“When I was growing up, there wasn’t a lot of information about the holocaust,” she said. “Survivors were not talking or publishing their memoirs. More has been done in Europe, but translations took a long time. Anything I could get my hands on, I did. It was ongoing research for me all my life.”

In 1994, Cooper-Clark stumbled upon an article by holocaust scholar Paul Bartrop who is the Florida Gulf Coast University Centre for Judaic, Holocaust & Genocide Studies director.

“His article referred to Gibraltar Camp and that was the first time I had heard of it,” she said. “After reading it, I tried to find more information, but there was nothing.”

When Cooper-Clark found a self-published biography of a survivor residing in England, she immediately hopped on a plane to interview her.

“I had also come across an unpublished memoir of someone who had been put in nearby Up Park Camp which was originally a slave plantation,” she said. “Now I had two stories and I thought I had to find more people for a book. I also needed to look at the Jamaican Jewish community and what they were doing during the holocaust.”

To track down survivors, Cooper-Clark made several trips to archives in London and New York and the National Library of Jamaica.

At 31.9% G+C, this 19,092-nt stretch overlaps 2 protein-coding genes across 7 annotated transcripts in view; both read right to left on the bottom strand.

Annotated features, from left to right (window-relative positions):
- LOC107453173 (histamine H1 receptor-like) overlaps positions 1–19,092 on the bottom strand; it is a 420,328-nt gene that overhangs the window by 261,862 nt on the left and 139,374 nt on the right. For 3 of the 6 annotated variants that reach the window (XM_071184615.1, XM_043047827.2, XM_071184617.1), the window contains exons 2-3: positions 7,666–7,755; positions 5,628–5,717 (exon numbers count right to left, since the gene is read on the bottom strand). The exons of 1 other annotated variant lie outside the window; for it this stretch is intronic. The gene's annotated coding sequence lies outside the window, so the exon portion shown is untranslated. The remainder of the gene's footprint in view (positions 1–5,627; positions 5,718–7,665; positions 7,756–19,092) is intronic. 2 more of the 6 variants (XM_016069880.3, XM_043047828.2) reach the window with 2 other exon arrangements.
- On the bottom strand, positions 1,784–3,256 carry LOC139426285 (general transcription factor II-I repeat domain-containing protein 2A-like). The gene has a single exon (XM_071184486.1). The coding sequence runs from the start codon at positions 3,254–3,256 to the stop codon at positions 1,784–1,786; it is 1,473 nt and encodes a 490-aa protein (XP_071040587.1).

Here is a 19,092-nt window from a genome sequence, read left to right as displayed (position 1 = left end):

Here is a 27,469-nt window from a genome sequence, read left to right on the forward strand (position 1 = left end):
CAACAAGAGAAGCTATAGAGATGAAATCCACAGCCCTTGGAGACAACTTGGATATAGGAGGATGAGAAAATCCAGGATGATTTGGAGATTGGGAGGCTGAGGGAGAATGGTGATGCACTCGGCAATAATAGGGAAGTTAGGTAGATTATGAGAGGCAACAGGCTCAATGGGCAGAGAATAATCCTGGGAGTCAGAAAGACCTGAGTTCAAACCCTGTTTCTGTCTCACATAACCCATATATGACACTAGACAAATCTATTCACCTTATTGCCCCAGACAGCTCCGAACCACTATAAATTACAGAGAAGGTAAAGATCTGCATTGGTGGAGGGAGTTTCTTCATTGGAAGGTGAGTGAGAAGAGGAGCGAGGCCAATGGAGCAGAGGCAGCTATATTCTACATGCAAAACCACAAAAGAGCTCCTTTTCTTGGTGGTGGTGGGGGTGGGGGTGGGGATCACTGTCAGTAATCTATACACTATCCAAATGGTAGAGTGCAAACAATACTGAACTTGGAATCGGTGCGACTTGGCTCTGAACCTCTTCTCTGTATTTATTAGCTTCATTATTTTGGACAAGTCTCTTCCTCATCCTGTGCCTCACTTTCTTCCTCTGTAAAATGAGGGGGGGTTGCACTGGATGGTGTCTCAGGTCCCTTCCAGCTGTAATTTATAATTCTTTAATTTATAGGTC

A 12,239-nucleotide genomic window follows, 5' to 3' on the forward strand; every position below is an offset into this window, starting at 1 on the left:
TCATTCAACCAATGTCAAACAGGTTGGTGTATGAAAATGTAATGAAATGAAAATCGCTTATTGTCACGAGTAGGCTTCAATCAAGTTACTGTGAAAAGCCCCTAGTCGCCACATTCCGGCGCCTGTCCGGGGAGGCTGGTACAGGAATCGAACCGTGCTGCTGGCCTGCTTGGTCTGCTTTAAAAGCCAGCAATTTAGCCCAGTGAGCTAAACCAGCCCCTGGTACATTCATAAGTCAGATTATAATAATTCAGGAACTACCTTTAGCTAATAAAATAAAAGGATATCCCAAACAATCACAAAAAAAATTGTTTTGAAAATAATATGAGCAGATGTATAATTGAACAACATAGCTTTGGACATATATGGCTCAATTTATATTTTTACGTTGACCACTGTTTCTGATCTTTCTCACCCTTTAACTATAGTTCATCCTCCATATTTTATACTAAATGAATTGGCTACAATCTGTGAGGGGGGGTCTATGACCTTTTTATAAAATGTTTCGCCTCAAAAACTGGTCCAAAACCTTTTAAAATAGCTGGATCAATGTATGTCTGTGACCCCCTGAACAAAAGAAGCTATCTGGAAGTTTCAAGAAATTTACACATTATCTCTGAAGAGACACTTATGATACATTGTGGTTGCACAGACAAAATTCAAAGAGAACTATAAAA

“At the Colonial & Foreign Office Archives in England, I found a passenger list for the first boat and another boat of Dutch refugees that came a year later,” she noted. “I excluded parents because they would have been deceased by the late 1990s and early 2000s. I didn’t go for girls because I thought most of them would be married and carrying different names. I targeted the sons and asked myself where they would settle after leaving Jamaica. The answer was sort of obvious. It would either be Canada or the United States. In Toronto, I got a phone book and started looking to see if I could find some names and I did.”

While delivering a lecture on Gibraltar Camp at a Toronto synagogue, an elderly man stood up during the question and answer period and said he was there. She also heard from others through letters.